Dreamliner Blues: The grounding of Boeing’s 787 Dreamliner is obviously at the top of everyone’s radar screen. I’m not sure what’s left to say after Jon Talton’s excellent narrative and summary in The Seattle Times on Sunday. Here’s an angle that I haven’t seen elsewhere: The 787 was grounded in virtually the same news cycle as Gov. Jay Inslee’s inauguration. At least Gov. Gregoire had about three years of what economists called the “Great Moderation,” steady economic growth of 3.0-3.5% a year, until the bottom fell out and disaster struck in September 2008. Gov. Inslee may have to deal with an economic crisis right away.
The range of outcomes for Boeing is very wide. If the problem is as simple as a batch of defective batteries, the financial impact will be small. But if a fix requires a redesign the of the plane’s key electrical system, we could be looking at a very long delay before production resumes.
Boeing 16 months ago (mid-October 2011) disclosed the “accounting block” for the 787 program, the number of planes over which it plans to spread development costs that are estimated in the high teens of billions of dollars ($16 billion, give or take). Boeing has assumed increases in productivity as it ramps output. A redesign would throw an enormous monkey wrench into those plans, and possibly — depending on the weight of a new battery, for example — decrease the fuel efficiency that has been the model’s key selling point.
The tail risk — at one extreme, writing off the entire program — is almost too awful to contemplate. At the very least, Boeing shareholders would suffer massive losses. Airbus is building a 787 competitor that will be ready to fly in 2014.
The 787 crisis comes at an inconvenient time, with Boeing and the union representing professional engineers locked in unfriendly combat over a new contract. Add them up, and the omens are not good for Washington’s economy. We’re dealing with big numbers. Boeing directly employs 87,000 in Washington state. Suppliers push the total for the aerospace sector to within striking distance of 100,000. Whether white collar or blue, almost all of these jobs pay far more than the state average.
Talton likes to end his daily musings at the Seattle Times with haiku. He didn’t do that in his Sunday piece, but his exit line was terse and to the point: “Anxious weeks await.” I quote him because I can’t say it better.
Weak employment report: Employment in the Evergreen State was growing nicely last fall, but the December employment report shows we’ve hit a bump in the road. Payroll employment declined by 7,900, despite an uptick in the beleaguered construction sector, still 30% below the pre-Great Recession high. December unemployment fell to 7.6%, down a tenth of a percentage point from November, but mainly because the workforce shrank, i.e., the denominator was smaller.
Economist Doug Pederson of the Puget Sound Economic Forecaster told the Times that the 4,100 decline in jobs in retail might be a statistical quirk that will be adjusted away in subsequent reports, but also might reflect some of the uncertainty that businesses are dealing with as a dysfunctional Washington wrestles with the fiscal cliff, the debt limit, higher payroll taxes and the like.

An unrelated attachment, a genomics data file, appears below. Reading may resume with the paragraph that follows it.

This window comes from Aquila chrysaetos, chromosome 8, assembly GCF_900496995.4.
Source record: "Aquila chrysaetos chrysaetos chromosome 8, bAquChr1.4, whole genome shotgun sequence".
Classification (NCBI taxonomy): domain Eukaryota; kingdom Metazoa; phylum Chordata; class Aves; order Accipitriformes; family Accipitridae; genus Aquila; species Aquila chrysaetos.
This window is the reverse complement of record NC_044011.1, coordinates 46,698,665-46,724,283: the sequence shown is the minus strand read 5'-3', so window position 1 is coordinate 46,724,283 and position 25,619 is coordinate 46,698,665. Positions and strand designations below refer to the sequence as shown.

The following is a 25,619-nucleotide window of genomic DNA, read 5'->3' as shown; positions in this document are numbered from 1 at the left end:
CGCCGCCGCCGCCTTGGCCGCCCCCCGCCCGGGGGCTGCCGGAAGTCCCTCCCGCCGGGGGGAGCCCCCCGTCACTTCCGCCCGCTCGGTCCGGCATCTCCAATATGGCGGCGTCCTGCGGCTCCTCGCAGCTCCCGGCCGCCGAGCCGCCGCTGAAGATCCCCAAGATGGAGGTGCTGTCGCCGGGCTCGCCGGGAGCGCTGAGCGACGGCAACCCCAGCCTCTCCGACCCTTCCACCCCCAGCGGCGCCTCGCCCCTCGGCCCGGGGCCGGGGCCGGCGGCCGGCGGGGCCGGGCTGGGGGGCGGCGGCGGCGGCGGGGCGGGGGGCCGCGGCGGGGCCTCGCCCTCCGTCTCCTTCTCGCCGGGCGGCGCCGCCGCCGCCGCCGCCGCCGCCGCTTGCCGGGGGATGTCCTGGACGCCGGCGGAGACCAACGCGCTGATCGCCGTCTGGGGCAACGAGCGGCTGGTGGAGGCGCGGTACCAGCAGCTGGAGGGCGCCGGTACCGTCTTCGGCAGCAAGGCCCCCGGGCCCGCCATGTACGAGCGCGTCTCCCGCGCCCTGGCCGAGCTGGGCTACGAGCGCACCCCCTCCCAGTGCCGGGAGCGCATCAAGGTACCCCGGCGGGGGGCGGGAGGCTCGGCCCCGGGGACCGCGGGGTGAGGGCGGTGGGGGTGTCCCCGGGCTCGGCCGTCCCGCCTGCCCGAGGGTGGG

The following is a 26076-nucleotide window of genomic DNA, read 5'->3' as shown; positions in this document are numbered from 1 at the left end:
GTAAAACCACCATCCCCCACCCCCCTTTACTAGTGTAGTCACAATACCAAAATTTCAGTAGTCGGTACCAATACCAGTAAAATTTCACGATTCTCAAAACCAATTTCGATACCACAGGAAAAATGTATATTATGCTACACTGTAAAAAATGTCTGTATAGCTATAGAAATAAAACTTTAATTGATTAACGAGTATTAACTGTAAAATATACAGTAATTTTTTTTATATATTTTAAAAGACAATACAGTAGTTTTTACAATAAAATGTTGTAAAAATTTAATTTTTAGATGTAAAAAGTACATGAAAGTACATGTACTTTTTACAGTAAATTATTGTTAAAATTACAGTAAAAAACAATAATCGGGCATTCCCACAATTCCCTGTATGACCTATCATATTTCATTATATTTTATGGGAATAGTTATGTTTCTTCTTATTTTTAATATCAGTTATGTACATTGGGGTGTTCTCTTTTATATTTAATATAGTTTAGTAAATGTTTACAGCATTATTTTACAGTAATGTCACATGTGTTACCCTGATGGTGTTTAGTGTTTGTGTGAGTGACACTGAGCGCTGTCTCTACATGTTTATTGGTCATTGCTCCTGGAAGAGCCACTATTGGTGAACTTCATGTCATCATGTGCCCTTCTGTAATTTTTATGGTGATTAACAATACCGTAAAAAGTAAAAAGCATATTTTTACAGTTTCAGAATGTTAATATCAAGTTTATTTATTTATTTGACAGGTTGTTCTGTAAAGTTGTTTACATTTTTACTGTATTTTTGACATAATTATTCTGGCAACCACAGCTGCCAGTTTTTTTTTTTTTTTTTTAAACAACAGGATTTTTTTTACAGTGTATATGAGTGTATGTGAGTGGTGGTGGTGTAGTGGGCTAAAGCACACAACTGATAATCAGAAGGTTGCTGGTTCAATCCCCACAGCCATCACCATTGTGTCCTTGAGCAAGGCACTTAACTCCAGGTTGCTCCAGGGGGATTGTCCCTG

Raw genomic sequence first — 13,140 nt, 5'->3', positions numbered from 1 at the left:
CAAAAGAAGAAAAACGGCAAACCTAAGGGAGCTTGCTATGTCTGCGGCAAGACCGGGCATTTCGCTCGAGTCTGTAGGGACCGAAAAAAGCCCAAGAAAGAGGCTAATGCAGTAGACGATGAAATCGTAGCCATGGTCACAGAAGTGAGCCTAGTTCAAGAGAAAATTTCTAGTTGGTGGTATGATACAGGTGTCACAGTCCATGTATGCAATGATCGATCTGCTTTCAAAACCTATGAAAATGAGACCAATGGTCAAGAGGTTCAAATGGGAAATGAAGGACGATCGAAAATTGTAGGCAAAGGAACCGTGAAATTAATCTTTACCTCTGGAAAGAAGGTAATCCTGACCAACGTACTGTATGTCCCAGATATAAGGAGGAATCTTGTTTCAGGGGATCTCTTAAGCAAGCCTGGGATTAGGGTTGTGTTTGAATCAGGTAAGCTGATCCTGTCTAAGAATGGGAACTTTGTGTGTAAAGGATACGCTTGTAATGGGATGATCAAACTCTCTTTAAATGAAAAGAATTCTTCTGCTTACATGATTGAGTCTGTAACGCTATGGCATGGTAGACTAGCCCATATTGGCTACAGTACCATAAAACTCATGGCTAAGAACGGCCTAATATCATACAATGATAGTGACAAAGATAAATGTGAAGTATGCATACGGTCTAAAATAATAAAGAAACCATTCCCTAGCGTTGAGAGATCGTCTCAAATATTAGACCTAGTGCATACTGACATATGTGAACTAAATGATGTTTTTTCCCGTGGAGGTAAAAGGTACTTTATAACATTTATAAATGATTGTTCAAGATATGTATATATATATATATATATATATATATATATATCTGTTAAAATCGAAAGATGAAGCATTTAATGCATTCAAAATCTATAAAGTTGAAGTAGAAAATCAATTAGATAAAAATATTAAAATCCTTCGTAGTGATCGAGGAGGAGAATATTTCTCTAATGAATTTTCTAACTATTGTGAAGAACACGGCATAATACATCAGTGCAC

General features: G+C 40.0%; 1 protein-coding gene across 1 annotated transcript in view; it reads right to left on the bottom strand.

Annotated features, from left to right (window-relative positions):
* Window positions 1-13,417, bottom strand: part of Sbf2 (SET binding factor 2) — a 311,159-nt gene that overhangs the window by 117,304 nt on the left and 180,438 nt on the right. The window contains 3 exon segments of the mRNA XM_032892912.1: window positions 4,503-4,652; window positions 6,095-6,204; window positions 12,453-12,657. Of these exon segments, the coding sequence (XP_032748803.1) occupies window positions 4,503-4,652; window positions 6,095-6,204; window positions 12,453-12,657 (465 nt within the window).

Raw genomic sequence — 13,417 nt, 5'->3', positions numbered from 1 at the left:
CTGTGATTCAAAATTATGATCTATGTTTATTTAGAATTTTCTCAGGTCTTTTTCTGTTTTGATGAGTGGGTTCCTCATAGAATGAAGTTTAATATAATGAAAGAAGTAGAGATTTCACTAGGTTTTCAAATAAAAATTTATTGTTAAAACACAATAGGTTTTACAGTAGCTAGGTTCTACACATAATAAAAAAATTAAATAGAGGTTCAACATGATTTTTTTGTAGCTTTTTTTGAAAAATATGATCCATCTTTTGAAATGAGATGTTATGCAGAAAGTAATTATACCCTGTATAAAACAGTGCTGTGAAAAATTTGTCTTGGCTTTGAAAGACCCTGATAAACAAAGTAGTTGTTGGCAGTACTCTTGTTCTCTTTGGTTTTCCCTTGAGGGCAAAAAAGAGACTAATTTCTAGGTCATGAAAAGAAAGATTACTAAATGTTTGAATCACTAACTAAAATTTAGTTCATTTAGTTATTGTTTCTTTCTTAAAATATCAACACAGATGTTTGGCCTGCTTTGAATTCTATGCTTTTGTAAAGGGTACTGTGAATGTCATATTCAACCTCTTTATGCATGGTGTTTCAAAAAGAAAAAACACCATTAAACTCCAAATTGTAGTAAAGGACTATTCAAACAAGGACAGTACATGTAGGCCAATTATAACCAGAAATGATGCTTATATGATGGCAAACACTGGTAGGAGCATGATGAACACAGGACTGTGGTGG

The Times reported that the decline in the workforce in part represents Washingtonians leaving the state for work in Canada’s tar sands, for example. I wouldn’t be surprised if a lot of truck drivers in North Dakota’s Bakken Formation oil fields have Washington drivers’ licenses in their pockets.
Amazon.com in the news, again: Have we had a month recently when Amazon.com didn’t make big headlines? I don’t think so. Here we go again. The National Retail Federation, made up of bricks-and-mortar retailers, just named Amazon CEO Jeff Bezos winner of its top annual honor, the Gold Award. Why? As the Seattle Times reported, love it or hate it, Amazon has what the bricks-and-mortars folks crave: an edge with digital savvy shoppers, caché on Wall Street and a commanding lead in the fast growing e-commerce market.
Bezos will have to make more room on his wall for his awards. In December, Fortune named him Business Person of the Year. The Harvard Business Review recently named him the No. 1 living CEO. Bezos is famous (infamous?) for telling potentional victims of his relentlessly efficient platform that “your margin is my opportunity.” I think he still has a lot of runway in front of him, a lot of business models to disrupt.
Rockefeller Center Bellevue? What’s not to like about the news that the Rockefeller Group Development Corp., which owns the Big Apple’s Rockefeller Center, has taken an option on 5.5 acres in downtown Bellevue (106th Ave NE and NE 8th) owned by the Sterling Realty Organization.
Preliminary plans call for three office towers above a “podium” with retail and public space. The Times says this would be downtown Bellevue’s largest project since the completion of the Bravern project in 2010.
Rockefeller project has no timline yet, but The Times reports that construction is to start in Bellevue this year on three office towers with 1.5 million sq. ft. of space and five residential projects with up to 1,100 units total. Office vacancy in downtown Bellevue, The Times report, is the lowest in the region.